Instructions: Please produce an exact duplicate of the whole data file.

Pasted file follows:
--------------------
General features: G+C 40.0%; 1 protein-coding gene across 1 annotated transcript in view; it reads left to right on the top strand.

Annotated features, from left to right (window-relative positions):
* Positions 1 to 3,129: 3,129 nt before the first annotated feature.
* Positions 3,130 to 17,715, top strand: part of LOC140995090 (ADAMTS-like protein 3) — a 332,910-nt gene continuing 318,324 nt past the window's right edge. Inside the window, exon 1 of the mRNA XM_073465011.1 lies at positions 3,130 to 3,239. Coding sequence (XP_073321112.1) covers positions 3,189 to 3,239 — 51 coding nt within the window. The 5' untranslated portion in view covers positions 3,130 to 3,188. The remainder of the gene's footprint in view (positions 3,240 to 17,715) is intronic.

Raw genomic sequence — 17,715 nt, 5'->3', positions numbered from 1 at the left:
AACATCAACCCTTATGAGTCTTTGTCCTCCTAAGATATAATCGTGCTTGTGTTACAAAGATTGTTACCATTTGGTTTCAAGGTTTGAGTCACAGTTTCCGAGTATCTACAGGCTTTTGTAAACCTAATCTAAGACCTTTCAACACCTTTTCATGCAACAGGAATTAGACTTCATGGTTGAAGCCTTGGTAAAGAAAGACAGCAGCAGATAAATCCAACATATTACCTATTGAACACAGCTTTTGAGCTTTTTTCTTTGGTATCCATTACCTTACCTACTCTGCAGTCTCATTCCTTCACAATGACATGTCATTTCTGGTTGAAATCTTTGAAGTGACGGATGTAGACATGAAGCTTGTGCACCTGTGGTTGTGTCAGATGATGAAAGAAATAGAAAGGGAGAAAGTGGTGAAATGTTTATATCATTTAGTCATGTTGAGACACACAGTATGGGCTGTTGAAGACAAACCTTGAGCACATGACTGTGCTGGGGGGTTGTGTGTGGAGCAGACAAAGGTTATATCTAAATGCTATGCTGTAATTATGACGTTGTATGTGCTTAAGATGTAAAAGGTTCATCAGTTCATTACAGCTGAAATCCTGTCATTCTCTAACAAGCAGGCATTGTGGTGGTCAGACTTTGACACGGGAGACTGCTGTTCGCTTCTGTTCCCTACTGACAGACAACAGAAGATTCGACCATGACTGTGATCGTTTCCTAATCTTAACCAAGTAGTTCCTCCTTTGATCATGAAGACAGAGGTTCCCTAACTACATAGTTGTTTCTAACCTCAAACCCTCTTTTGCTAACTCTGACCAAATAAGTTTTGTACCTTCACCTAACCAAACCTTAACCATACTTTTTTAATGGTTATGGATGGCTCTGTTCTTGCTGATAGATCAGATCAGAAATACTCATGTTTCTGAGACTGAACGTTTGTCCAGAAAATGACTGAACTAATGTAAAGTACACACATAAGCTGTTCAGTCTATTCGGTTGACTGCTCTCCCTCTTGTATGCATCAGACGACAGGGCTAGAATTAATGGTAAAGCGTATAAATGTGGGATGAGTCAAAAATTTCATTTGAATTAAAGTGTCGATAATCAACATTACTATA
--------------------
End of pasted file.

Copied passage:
General features: G+C 40.0%; 1 protein-coding gene across 1 annotated transcript in view; it reads left to right on the top strand.

Annotated features, from left to right (window-relative positions):
* Positions 1 to 3,129: 3,129 nt before the first annotated feature.
* Positions 3,130 to 17,715, top strand: part of LOC140995090 (ADAMTS-like protein 3) — a 332,910-nt gene continuing 318,324 nt past the window's right edge. Inside the window, exon 1 of the mRNA XM_073465011.1 lies at positions 3,130 to 3,239. Coding sequence (XP_073321112.1) covers positions 3,189 to 3,239 — 51 coding nt within the window. The 5' untranslated portion in view covers positions 3,130 to 3,188. The remainder of the gene's footprint in view (positions 3,240 to 17,715) is intronic.

Raw genomic sequence — 17,715 nt, 5'->3', positions numbered from 1 at the left:
AACATCAACCCTTATGAGTCTTTGTCCTCCTAAGATATAATCGTGCTTGTGTTACAAAGATTGTTACCATTTGGTTTCAAGGTTTGAGTCACAGTTTCCGAGTATCTACAGGCTTTTGTAAACCTAATCTAAGACCTTTCAACACCTTTTCATGCAACAGGAATTAGACTTCATGGTTGAAGCCTTGGTAAAGAAAGACAGCAGCAGATAAATCCAACATATTACCTATTGAACACAGCTTTTGAGCTTTTTTCTTTGGTATCCATTACCTTACCTACTCTGCAGTCTCATTCCTTCACAATGACATGTCATTTCTGGTTGAAATCTTTGAAGTGACGGATGTAGACATGAAGCTTGTGCACCTGTGGTTGTGTCAGATGATGAAAGAAATAGAAAGGGAGAAAGTGGTGAAATGTTTATATCATTTAGTCATGTTGAGACACACAGTATGGGCTGTTGAAGACAAACCTTGAGCACATGACTGTGCTGGGGGGTTGTGTGTGGAGCAGACAAAGGTTATATCTAAATGCTATGCTGTAATTATGACGTTGTATGTGCTTAAGATGTAAAAGGTTCATCAGTTCATTACAGCTGAAATCCTGTCATTCTCTAACAAGCAGGCATTGTGGTGGTCAGACTTTGACACGGGAGACTGCTGTTCGCTTCTGTTCCCTACTGACAGACAACAGAAGATTCGACCATGACTGTGATCGTTTCCTAATCTTAACCAAGTAGTTCCTCCTTTGATCATGAAGACAGAGGTTCCCTAACTACATAGTTGTTTCTAACCTCAAACCCTCTTTTGCTAACTCTGACCAAATAAGTTTTGTACCTTCACCTAACCAAACCTTAACCATACTTTTTTAATGGTTATGGATGGCTCTGTTCTTGCTGATAGATCAGATCAGAAATACTCATGTTTCTGAGACTGAACGTTTGTCCAGAAAATGACTGAACTAATGTAAAGTACACACATAAGCTGTTCAGTCTATTCGGTTGACTGCTCTCCCTCTTGTATGCATCAGACGACAGGGCTAGAATTAATGGTAAAGCGTATAAATGTGGGATGAGTCAAAAATTTCATTTGAATTAAAGTGTCGATAATCAACATTACTATA